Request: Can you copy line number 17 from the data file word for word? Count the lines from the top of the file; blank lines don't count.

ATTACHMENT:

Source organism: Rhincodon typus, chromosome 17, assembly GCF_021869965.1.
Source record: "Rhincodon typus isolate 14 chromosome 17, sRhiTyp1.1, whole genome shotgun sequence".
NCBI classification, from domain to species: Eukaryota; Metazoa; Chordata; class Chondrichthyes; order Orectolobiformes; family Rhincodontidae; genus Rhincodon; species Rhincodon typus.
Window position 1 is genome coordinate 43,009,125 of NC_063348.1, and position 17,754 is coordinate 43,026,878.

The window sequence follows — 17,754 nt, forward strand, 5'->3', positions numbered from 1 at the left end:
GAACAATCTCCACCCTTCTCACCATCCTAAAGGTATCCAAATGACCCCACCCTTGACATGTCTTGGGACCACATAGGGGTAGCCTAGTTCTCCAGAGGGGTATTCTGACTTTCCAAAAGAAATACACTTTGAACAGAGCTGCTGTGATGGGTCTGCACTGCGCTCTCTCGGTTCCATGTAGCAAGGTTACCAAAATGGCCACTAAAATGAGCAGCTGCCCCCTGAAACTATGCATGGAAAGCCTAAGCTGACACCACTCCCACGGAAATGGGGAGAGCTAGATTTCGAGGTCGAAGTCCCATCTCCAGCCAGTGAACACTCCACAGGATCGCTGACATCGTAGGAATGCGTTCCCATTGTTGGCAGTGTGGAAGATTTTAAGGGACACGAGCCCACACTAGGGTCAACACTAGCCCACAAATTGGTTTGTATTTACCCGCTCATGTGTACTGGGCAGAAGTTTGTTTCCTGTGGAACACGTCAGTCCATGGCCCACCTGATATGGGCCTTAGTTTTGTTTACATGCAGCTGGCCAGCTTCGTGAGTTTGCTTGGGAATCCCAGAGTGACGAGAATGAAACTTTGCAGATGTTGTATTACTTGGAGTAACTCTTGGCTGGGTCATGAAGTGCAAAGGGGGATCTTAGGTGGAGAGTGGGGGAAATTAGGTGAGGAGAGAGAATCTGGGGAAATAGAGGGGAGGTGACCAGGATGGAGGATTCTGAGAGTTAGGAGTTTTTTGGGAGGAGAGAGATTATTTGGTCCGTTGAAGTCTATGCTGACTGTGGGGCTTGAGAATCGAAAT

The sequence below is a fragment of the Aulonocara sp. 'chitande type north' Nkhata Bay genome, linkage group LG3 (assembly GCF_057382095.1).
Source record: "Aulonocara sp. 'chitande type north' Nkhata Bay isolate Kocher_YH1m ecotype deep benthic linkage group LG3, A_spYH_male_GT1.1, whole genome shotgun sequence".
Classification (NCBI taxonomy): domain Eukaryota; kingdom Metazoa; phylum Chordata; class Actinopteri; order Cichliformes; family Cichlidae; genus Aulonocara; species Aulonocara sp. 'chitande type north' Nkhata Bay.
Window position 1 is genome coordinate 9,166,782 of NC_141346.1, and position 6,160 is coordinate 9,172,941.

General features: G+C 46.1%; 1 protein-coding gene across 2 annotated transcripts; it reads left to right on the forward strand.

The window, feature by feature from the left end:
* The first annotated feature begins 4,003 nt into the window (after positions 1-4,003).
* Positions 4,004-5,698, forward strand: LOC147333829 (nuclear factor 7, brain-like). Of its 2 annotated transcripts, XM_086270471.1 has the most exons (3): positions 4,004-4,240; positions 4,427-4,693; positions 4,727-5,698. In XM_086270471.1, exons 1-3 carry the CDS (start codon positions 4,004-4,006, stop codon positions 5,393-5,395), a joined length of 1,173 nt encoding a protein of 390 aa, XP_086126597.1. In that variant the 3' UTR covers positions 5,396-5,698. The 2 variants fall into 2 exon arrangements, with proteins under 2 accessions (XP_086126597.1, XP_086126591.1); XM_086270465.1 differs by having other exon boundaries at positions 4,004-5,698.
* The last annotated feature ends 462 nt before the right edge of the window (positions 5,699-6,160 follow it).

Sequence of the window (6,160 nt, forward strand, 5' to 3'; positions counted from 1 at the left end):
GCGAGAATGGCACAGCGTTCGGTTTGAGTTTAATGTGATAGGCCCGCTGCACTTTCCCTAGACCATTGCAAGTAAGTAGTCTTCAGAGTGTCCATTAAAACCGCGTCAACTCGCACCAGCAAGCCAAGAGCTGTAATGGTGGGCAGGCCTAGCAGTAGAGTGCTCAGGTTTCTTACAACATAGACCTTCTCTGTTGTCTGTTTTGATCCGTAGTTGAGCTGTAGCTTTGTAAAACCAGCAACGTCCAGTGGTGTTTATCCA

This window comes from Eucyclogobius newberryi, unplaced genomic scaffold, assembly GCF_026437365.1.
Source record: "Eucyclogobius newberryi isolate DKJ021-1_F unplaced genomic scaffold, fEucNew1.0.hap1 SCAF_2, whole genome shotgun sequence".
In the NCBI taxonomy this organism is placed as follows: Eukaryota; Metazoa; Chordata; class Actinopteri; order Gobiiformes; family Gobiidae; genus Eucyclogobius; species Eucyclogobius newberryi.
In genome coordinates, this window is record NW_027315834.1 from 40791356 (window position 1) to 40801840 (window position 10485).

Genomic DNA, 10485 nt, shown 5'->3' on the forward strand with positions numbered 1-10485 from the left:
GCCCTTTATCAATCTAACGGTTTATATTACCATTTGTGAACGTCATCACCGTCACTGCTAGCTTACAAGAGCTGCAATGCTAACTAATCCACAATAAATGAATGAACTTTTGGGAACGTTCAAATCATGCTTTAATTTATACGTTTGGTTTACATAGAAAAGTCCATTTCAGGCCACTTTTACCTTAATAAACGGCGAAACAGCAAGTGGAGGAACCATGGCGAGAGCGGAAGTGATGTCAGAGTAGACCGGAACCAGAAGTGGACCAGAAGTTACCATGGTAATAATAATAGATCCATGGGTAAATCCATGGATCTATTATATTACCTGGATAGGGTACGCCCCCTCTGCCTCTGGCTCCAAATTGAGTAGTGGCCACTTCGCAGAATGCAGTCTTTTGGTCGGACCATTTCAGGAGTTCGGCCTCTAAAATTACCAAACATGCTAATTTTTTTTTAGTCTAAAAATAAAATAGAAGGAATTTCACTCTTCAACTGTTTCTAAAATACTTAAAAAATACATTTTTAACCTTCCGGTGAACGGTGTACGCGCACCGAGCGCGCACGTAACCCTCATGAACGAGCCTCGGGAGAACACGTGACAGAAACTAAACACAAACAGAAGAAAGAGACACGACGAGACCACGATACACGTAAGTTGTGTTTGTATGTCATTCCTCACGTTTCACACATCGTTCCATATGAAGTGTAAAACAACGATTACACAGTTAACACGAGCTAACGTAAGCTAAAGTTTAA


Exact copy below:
GCGAGAATGGCACAGCGTTCGGTTTGAGTTTAATGTGATAGGCCCGCTGCACTTTCCCTAGACCATTGCAAGTAAGTAGTCTTCAGAGTGTCCATTAAAACCGCGTCAACTCGCACCAGCAAGCCAAGAGCTGTAATGGTGGGCAGGCCTAGCAGTAGAGTGCTCAGGTTTCTTACAACATAGACCTTCTCTGTTGTCTGTTTTGATCCGTAGTTGAGCTGTAGCTTTGTAAAACCAGCAACGTCCAGTGGTGTTTATCCA